One piece of the smart-grid puzzle is home electricity monitoring — allowing homeowners (and eventually business and factory owners) to track their electricity use in real time. As the old saw goes, what gets measured gets done. Simply making people aware of energy flows is the first step to helping them modulate those flows efficiently.

On that note, it’s fantastic to see this: soon, every household in the U.K. will be able to request a smart meter and have it installed for free.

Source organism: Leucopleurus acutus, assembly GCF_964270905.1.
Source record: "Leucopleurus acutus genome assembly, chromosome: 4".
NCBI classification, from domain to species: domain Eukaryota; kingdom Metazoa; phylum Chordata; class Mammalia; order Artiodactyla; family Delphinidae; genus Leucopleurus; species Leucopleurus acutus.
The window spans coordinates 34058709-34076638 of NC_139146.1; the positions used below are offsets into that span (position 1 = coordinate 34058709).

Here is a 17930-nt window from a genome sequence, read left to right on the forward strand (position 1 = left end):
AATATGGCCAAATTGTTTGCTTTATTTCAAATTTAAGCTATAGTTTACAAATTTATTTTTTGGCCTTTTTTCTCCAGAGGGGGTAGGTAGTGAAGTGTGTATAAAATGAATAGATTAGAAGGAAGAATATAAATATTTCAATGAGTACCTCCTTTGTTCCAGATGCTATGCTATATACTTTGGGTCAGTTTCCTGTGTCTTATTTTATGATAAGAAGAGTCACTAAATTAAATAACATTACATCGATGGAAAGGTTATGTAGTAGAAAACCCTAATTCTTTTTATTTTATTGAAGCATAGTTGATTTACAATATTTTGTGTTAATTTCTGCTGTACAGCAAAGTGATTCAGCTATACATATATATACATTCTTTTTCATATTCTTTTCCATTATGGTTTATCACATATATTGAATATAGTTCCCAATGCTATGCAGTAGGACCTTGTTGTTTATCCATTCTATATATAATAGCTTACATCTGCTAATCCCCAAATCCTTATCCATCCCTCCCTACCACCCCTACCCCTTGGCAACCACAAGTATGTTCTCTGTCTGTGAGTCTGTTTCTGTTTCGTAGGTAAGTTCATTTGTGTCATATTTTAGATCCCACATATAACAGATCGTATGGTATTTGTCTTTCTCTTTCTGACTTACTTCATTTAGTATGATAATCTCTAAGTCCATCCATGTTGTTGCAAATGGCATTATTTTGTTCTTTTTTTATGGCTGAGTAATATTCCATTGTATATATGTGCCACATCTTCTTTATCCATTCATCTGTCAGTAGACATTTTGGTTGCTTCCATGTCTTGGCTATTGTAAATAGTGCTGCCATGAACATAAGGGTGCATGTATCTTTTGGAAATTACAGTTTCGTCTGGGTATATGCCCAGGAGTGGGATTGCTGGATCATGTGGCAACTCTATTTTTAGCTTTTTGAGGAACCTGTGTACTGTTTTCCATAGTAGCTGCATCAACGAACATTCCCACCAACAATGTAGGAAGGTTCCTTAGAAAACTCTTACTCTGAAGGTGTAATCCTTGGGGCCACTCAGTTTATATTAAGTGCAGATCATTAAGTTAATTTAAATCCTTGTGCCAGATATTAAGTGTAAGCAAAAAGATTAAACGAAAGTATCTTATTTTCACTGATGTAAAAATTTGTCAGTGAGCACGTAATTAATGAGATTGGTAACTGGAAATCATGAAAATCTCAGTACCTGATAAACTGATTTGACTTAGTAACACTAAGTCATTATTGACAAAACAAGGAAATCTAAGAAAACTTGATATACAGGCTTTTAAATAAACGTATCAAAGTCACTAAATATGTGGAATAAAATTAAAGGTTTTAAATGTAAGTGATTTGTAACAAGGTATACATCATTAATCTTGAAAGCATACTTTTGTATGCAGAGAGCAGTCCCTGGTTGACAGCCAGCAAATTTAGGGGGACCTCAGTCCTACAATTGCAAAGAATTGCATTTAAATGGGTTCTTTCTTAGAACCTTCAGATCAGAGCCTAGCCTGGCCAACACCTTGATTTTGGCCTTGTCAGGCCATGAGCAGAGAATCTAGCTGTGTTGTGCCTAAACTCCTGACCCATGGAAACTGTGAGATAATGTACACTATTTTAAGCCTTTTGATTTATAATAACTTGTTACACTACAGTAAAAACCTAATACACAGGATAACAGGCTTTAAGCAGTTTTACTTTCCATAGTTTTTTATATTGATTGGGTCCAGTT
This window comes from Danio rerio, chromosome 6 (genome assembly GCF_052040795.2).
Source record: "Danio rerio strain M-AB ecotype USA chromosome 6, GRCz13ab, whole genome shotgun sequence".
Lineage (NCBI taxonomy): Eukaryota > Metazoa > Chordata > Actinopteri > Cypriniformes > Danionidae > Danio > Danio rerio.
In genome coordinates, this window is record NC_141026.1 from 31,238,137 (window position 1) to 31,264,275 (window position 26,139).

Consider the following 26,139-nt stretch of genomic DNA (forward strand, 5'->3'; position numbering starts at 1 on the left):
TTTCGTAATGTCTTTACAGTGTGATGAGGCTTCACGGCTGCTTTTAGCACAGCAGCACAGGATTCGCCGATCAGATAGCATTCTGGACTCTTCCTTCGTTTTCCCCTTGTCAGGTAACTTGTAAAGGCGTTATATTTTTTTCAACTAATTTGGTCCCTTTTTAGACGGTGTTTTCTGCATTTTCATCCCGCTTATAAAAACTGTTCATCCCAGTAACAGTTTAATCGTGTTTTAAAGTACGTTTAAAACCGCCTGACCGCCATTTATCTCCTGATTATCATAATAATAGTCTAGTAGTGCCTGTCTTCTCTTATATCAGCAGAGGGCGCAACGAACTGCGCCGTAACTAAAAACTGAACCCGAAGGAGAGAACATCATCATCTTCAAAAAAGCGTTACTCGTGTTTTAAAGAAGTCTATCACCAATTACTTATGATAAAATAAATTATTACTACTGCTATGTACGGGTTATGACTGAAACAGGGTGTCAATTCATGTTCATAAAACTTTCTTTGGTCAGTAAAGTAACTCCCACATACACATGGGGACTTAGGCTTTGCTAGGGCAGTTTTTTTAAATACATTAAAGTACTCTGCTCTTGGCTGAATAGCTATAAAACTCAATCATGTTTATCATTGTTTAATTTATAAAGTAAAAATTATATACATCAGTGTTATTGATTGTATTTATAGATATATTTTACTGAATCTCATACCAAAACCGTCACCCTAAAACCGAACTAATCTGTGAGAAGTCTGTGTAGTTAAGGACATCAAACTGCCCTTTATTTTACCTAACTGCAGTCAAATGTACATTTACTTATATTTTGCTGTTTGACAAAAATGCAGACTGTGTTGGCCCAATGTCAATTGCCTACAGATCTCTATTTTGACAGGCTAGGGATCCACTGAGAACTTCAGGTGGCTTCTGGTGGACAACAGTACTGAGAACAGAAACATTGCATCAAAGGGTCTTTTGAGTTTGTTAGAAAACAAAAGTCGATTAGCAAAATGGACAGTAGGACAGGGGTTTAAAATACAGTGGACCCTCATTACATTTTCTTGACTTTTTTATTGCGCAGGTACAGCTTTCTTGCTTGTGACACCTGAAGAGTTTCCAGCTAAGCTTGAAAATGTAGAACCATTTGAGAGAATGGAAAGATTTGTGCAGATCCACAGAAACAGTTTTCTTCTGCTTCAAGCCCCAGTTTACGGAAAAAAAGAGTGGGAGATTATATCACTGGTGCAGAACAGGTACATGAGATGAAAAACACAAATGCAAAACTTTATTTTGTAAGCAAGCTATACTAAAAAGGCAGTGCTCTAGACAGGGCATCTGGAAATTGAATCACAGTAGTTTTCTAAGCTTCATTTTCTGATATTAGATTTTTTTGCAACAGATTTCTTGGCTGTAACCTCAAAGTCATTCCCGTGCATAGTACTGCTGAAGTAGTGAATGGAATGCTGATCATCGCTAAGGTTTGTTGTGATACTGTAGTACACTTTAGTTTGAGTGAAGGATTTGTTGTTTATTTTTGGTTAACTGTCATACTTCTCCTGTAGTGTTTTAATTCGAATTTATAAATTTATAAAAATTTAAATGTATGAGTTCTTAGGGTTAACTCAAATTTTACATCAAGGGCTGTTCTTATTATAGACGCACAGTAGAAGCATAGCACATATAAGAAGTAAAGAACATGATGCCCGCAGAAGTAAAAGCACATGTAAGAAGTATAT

The next step, of course, is giving homeowners more automated control. One part of that is smart, grid-networked appliances that can modulate their electricity use based on current power availability and pricing. Another part is giving homeowners a way to store energy, so they can shift to stored energy at peak hours when electricity prices are higher (assuming variable pricing is put in place) — plug-in hybrids are the low-hanging fruit there. Another is net metering, which would allow homeowners to feed power back into the grid if they’re generating a surplus (through rooftop solar or wind or whatnot).

Anyway, it’s coming together, slowly.